Covid-19 Update (May 1st, 2022)

On recommendation of Ottawa Public Health, Carleton will be maintaining the mandatory COVID-19 Mask Policy until further notice. Masks must be worn in all indoor university facilities including shared offices, meeting spaces, athletics facilities, classrooms and labs. 
Proof of vaccination is no longer required to access campus or participate in in-person Carleton events.

Students and visitors should book an appointment before visiting the Earth Sciences main office to assure staff and/or faculty will be on campus to assist in your needs. For assistance, please contact the office at earth [dot] sciencesatcarleton [dot] ca or call 613-520-5633.  The main office, located at 2115 Herzberg Building, is open from 8:30 a.m. to 4:30 p.m., Monday through Friday (closed from 12-1pm during the lunch hour).  We are doing all we can to keep our community safe and to contribute to slowing the progression of COVID-19 in Ottawa and across the country.  For more information, please visit Carleton’s Coronavirus page.

Thank you for your understanding during this time.


Welcome to the Department of Earth Sciences

Nearly everything that we do is connected to the physical Earth; it's lands, oceans, atmosphere, plants and animals; the materials used for our homes and offices, the clothes that we wear, our sources of energy, our drinking water, the air that we breathe and the food that we eat.  All of our high-tech tools, innovative clean energy solutions and critical minerals are derived from our planet. Study of the Earth Sciences offers an integrated and interdisciplinary approach to understanding Earth systems, applying knowledge from biology, chemistry, physics, ecology, computer science and mathematics to tackle complex global issues.  As our human population approaches 8 billion people, maintaining and improving the quality of life on this planet, and protecting threatened environments and ecosystems, requires an understanding and appreciation of Earth’s complex processes.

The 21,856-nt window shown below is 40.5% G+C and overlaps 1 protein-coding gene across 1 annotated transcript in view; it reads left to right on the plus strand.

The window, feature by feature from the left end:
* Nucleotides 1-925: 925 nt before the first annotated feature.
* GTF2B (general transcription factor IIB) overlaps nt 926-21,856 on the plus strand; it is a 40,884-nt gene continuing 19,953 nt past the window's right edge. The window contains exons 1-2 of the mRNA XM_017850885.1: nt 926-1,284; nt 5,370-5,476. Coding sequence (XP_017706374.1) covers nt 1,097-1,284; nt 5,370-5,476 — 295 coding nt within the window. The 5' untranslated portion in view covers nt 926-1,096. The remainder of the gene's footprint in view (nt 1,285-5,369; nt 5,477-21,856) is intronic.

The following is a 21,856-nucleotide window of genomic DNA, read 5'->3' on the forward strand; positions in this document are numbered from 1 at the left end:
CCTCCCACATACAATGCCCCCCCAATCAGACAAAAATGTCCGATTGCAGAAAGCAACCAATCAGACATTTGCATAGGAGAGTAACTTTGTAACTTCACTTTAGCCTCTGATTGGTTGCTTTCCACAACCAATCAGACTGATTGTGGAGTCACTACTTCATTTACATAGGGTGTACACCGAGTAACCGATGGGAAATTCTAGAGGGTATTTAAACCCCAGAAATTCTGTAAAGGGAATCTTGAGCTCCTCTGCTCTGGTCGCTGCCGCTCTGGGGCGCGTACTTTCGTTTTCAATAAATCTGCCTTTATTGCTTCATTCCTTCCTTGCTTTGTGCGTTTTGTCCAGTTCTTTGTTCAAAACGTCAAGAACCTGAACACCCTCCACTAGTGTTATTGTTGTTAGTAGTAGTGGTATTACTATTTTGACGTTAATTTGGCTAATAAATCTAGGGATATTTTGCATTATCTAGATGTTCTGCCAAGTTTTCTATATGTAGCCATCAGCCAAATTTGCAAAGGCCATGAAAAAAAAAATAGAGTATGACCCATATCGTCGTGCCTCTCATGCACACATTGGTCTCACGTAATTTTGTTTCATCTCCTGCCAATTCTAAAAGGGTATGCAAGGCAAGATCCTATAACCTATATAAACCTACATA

The 2015 United Nations Sustainable Development Goals (SDG’s) outline 17 actions necessary to addressing our most pressing global challenges by the year 2030, such as improving health and education, protection from natural disasters, reducing inequality, supporting economic growth while tackling climate change and preserving oceans and forests. Geoscientists and their knowledge of Earth systems and processes are critical to achieving these goals.


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News Stories

Thesis Day presentations April 2022

This year on April 1st, 2022 the Department of Earth Sciences was once again able to host in-person Thesis presentations for the first time in 2 years. Many of our 4th year presenters are heading to graduation this June 2022. Here are some highlights from the day, 

Hillary Maddin interviewed on CBC Quirks & Quarks

Dr. Hillary Maddin from the Department of Earth Sciences at Carleton University was interviewed on April 14, 2022 for CBC's Quirks & Quarks segment. Her segment was entitled: Legless fossils, smells of the past, research with Russia and more.....

Dr. Fred Gaidies and PhD student Thereza Yogi publish research on the metamorphic evolution of the Caledonian mountain belt in Arctic Norway

Dr. Fred Gaidies and current PhD student Thereza Yogi, Carleton alumni Olivier Heldwein and Dr. Jamie Cutts, as well as colleagues from UBC (Vancouver) and the University of Vienna publish their latest research on the metamorphic evolution of the Caledonian mountain belt in Arctic Norway. The Caledonides formed in the Paleozoic when the lapetus Ocean closed during the convergence and collision of Laurentia, Avalonia and Baltica.

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